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Expat wanderer

Joy in Kuwait


You might think it is the inner feminist in me that is rejoicing, and you would be only half right. The Kuwait elections brought me a lot of joy, for many reasons. First, as an equal opportunity woman, you need to know that I believe women are every bit as capable of veniality and stupidity as men, and that not being in power has only meant not having equal opportunity to abuse that power. And then – you take a look at the women who were elected – smart women. Capable women! Not-your-shy-shrinking-violet kind of women! Women who know how to organize, how to delegate, and how to discuss and resolve differences.

FOUR women! Four highly educated women, who inspired droves of supporters not only to vote – but also to campaign.

Across the board, it struck me as a very sober election. It was as if people thought this might be their last chance, and they took their vote very very seriously. In the fifth district, voters crossed tribal lines, broke with rigid alliances.

Here are three conversations that caused me to rejoice.

On election day, my good Kuwaiti friend, a guy about the same age as AdventureMan and I, leaned over and said “My dear, today I voted for a Shiite woman! This is Kuwait! This is the REAL Kuwait, where no-one ever cared, Shiite or Sunni, no-one ever asked, we all worked together. I voted for her because I thought she was the best candidate.”

He’s been educating me on Kuwait ever since we got here. He grew up about a block from the big food court down at Mubarakiyya. I was just glad to know he had voted – he had seemed so dejected, so hopeless after the last election, I wasn’t sure he would even give it one more try. Something inspired him. Something gave him the courage to hope just one more time.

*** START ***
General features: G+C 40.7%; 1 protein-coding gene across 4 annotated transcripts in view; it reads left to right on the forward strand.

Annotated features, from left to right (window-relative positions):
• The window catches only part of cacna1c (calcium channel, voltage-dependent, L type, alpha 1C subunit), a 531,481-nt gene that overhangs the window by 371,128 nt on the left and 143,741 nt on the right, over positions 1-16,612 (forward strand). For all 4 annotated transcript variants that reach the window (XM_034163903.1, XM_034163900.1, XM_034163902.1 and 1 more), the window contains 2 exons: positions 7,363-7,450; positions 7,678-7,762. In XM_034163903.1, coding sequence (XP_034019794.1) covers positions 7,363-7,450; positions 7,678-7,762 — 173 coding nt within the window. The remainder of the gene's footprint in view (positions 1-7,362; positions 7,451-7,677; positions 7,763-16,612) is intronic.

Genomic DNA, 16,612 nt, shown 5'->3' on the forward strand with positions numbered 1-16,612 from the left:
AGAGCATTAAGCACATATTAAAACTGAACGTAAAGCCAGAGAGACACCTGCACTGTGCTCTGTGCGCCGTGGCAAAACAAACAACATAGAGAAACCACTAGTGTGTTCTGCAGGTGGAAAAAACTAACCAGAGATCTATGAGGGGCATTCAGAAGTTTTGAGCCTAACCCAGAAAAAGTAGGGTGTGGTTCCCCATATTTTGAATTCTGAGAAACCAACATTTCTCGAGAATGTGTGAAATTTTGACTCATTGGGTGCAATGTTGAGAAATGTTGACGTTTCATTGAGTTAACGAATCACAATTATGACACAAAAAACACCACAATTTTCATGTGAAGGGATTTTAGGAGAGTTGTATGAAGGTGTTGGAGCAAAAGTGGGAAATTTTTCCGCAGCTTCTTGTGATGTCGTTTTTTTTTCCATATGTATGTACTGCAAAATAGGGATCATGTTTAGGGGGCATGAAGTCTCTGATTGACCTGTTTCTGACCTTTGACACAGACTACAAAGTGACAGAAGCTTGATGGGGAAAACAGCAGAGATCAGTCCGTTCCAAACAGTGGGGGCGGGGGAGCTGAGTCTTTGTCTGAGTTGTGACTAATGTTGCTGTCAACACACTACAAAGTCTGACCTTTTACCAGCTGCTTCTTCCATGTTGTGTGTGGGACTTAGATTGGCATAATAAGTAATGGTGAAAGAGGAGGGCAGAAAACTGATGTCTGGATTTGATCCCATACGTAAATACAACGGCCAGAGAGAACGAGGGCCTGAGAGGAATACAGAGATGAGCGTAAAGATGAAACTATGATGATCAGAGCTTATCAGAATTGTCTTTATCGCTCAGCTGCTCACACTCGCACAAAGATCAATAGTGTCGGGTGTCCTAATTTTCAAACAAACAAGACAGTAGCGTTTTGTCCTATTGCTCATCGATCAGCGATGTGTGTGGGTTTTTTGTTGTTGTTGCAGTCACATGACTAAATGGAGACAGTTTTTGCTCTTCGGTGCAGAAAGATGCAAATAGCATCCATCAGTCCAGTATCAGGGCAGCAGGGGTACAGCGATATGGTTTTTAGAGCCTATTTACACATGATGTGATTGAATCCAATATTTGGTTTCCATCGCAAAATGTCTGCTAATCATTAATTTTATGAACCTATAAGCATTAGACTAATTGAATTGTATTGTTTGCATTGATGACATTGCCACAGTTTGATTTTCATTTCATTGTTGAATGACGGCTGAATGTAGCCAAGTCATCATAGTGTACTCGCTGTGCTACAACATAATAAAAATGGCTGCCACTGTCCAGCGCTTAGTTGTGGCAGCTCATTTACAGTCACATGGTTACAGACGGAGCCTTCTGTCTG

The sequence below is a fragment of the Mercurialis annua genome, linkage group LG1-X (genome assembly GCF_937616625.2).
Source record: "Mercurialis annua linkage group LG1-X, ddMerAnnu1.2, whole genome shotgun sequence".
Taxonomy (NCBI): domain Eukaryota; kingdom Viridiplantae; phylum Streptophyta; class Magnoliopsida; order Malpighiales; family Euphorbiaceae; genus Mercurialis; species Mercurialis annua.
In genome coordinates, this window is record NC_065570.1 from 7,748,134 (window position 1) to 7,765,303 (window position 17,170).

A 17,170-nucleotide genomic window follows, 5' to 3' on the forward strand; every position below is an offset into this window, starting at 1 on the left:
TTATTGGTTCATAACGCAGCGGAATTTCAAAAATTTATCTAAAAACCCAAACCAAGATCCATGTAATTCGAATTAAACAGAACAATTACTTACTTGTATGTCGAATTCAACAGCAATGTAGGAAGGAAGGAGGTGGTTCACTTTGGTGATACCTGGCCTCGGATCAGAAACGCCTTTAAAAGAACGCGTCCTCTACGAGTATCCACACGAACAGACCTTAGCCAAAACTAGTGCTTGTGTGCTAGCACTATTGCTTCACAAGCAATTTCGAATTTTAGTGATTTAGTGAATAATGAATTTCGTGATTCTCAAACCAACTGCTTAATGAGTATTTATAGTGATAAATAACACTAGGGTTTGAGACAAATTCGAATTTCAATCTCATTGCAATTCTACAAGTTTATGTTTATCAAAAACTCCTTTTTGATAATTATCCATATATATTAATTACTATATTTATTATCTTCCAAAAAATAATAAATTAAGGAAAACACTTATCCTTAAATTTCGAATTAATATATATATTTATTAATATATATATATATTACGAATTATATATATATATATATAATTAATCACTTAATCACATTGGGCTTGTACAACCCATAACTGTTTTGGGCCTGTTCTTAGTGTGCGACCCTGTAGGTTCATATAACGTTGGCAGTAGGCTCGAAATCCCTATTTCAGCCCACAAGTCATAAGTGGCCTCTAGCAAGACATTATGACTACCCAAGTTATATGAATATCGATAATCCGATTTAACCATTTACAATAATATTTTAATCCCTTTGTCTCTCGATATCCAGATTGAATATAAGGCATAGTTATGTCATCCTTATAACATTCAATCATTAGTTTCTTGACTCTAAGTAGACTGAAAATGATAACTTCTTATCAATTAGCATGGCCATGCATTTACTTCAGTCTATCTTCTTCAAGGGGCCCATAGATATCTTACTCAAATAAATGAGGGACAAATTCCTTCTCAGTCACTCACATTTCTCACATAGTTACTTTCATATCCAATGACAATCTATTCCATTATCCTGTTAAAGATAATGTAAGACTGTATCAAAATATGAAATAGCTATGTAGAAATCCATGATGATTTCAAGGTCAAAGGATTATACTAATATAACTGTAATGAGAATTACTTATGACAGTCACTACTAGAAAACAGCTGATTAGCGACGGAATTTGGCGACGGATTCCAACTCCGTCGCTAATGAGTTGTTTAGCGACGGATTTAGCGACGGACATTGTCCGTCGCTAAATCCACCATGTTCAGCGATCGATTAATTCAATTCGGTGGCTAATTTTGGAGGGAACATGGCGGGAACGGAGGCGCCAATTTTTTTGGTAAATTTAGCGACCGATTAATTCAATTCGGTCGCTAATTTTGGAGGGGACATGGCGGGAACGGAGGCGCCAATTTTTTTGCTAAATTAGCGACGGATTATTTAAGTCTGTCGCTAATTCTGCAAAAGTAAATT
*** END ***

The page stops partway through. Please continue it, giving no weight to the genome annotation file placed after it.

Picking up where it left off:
I talked with a young friend who was active in the campaign of a winning candidate. Well, really mostly SHE talked, and I just listened with a big grin on my face. It doesn’t even matter who she campaigned for, this woman was PUMPED! She had committed, she had engaged, she was on the phones and on the campaign lines and her candidate won! I could hear the transformation in her voice – this is the Kuwait of tomorrow.

At an earlier time, she had told me that the decisions were all made by “elderly” people (meaning people over 40, I think, people like me!) and that young people were getting discouraged, waiting for their turn. All that was gone, as I listened to her voice. She knows she can make a difference NOW in Kuwait. I could not stop grinning. I think she is one of the leaders of tomorrow. 🙂

My third Kuwaiti friend said to me “so many of the winners were from good families, but not the big, rich families! This is the first time!” and she said it with sheer amazement. She said “I think we may be on our way to a true democracy!” I was shocked. I never thought I would hear those words, not after the cynicism and discouragement apparent during the last legislature, when many Kuwaits awoke with a shock to the fact that their legislature had been hijacked, their voices stolen. “This is not the real Kuwait” they kept assuring me after the last election, as they watched in shock and horror as the newly elected MP’s postured and promised and promised “grillings” but did nothing for the population who had elected them in terms of basics – housing, roads, electricity/energy, or groundwork for future development.

My joy is in the renewal of their spirit. It’s not my election. But oh, I dance with joy for your joy, Kuwait, and I celebrate your commitment to the future.

PS For our non-Kuwaiti readers – early in the election campaigns, one party announced a religious fatwa (edict) saying that it was forbidden to vote for women. I think it outraged people badly enough to create a huge backlash.

May 18, 2009 Posted by | Community, Cultural, ExPat Life, Kuwait, Leadership, News, Political Issues, Social Issues, Women's Issues | 10 Comments